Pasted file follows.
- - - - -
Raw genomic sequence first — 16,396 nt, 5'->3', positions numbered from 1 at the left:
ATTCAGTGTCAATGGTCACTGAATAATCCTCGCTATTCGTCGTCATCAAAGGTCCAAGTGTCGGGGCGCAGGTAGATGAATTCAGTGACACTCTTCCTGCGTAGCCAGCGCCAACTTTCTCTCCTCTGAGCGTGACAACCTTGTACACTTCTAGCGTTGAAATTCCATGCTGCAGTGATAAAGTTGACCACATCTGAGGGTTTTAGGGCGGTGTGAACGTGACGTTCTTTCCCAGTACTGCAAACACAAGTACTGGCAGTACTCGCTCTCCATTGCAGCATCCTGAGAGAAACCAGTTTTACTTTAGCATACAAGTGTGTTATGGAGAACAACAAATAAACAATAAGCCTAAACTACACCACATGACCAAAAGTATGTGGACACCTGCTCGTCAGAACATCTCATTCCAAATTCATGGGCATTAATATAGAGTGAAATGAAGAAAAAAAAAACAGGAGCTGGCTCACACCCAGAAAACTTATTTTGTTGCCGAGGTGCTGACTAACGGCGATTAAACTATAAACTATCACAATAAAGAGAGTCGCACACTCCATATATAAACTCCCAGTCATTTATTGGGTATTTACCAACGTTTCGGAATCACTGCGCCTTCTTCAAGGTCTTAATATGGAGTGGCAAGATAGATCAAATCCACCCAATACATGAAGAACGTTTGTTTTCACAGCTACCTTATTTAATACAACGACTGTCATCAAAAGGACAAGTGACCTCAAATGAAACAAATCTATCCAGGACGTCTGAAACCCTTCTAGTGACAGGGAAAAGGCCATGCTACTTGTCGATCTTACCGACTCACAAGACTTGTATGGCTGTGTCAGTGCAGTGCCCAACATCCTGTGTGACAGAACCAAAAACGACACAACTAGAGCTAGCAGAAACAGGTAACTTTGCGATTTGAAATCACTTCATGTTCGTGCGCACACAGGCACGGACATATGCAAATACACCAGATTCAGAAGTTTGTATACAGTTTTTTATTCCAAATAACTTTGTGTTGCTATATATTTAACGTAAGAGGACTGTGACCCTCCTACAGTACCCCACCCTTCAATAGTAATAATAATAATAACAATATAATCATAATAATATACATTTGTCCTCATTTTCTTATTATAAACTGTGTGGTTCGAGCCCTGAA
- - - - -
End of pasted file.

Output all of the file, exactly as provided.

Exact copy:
Raw genomic sequence first — 16,396 nt, 5'->3', positions numbered from 1 at the left:
ATTCAGTGTCAATGGTCACTGAATAATCCTCGCTATTCGTCGTCATCAAAGGTCCAAGTGTCGGGGCGCAGGTAGATGAATTCAGTGACACTCTTCCTGCGTAGCCAGCGCCAACTTTCTCTCCTCTGAGCGTGACAACCTTGTACACTTCTAGCGTTGAAATTCCATGCTGCAGTGATAAAGTTGACCACATCTGAGGGTTTTAGGGCGGTGTGAACGTGACGTTCTTTCCCAGTACTGCAAACACAAGTACTGGCAGTACTCGCTCTCCATTGCAGCATCCTGAGAGAAACCAGTTTTACTTTAGCATACAAGTGTGTTATGGAGAACAACAAATAAACAATAAGCCTAAACTACACCACATGACCAAAAGTATGTGGACACCTGCTCGTCAGAACATCTCATTCCAAATTCATGGGCATTAATATAGAGTGAAATGAAGAAAAAAAAAACAGGAGCTGGCTCACACCCAGAAAACTTATTTTGTTGCCGAGGTGCTGACTAACGGCGATTAAACTATAAACTATCACAATAAAGAGAGTCGCACACTCCATATATAAACTCCCAGTCATTTATTGGGTATTTACCAACGTTTCGGAATCACTGCGCCTTCTTCAAGGTCTTAATATGGAGTGGCAAGATAGATCAAATCCACCCAATACATGAAGAACGTTTGTTTTCACAGCTACCTTATTTAATACAACGACTGTCATCAAAAGGACAAGTGACCTCAAATGAAACAAATCTATCCAGGACGTCTGAAACCCTTCTAGTGACAGGGAAAAGGCCATGCTACTTGTCGATCTTACCGACTCACAAGACTTGTATGGCTGTGTCAGTGCAGTGCCCAACATCCTGTGTGACAGAACCAAAAACGACACAACTAGAGCTAGCAGAAACAGGTAACTTTGCGATTTGAAATCACTTCATGTTCGTGCGCACACAGGCACGGACATATGCAAATACACCAGATTCAGAAGTTTGTATACAGTTTTTTATTCCAAATAACTTTGTGTTGCTATATATTTAACGTAAGAGGACTGTGACCCTCCTACAGTACCCCACCCTTCAATAGTAATAATAATAATAACAATATAATCATAATAATATACATTTGTCCTCATTTTCTTATTATAAACTGTGTGGTTCGAGCCCTGAA